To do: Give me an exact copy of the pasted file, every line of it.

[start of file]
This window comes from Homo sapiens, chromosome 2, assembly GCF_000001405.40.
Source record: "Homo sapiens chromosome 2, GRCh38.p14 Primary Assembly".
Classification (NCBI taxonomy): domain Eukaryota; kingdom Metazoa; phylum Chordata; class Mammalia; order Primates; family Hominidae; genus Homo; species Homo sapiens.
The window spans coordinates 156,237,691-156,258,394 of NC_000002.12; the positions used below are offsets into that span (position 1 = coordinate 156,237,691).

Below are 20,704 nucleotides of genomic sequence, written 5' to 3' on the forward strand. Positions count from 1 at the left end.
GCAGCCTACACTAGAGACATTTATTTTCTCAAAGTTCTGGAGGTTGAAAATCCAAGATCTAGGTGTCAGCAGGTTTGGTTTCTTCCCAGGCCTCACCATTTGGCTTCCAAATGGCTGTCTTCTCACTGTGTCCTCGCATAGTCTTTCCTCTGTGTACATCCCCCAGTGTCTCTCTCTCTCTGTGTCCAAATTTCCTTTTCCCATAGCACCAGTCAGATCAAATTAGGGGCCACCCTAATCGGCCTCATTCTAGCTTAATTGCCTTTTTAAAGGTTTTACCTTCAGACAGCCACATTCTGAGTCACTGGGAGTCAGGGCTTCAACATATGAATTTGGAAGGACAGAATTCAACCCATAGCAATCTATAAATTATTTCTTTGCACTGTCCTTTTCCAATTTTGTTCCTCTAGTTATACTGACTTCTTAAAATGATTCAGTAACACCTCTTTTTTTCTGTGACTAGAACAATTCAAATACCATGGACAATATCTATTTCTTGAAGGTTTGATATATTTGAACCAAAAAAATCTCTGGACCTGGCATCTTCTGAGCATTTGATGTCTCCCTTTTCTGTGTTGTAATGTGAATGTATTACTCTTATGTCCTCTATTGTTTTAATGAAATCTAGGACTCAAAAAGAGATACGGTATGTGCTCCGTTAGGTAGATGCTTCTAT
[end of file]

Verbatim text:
This window comes from Homo sapiens, chromosome 2, assembly GCF_000001405.40.
Source record: "Homo sapiens chromosome 2, GRCh38.p14 Primary Assembly".
Classification (NCBI taxonomy): domain Eukaryota; kingdom Metazoa; phylum Chordata; class Mammalia; order Primates; family Hominidae; genus Homo; species Homo sapiens.
The window spans coordinates 156,237,691-156,258,394 of NC_000002.12; the positions used below are offsets into that span (position 1 = coordinate 156,237,691).

Below are 20,704 nucleotides of genomic sequence, written 5' to 3' on the forward strand. Positions count from 1 at the left end.
GCAGCCTACACTAGAGACATTTATTTTCTCAAAGTTCTGGAGGTTGAAAATCCAAGATCTAGGTGTCAGCAGGTTTGGTTTCTTCCCAGGCCTCACCATTTGGCTTCCAAATGGCTGTCTTCTCACTGTGTCCTCGCATAGTCTTTCCTCTGTGTACATCCCCCAGTGTCTCTCTCTCTCTGTGTCCAAATTTCCTTTTCCCATAGCACCAGTCAGATCAAATTAGGGGCCACCCTAATCGGCCTCATTCTAGCTTAATTGCCTTTTTAAAGGTTTTACCTTCAGACAGCCACATTCTGAGTCACTGGGAGTCAGGGCTTCAACATATGAATTTGGAAGGACAGAATTCAACCCATAGCAATCTATAAATTATTTCTTTGCACTGTCCTTTTCCAATTTTGTTCCTCTAGTTATACTGACTTCTTAAAATGATTCAGTAACACCTCTTTTTTTCTGTGACTAGAACAATTCAAATACCATGGACAATATCTATTTCTTGAAGGTTTGATATATTTGAACCAAAAAAATCTCTGGACCTGGCATCTTCTGAGCATTTGATGTCTCCCTTTTCTGTGTTGTAATGTGAATGTATTACTCTTATGTCCTCTATTGTTTTAATGAAATCTAGGACTCAAAAAGAGATACGGTATGTGCTCCGTTAGGTAGATGCTTCTAT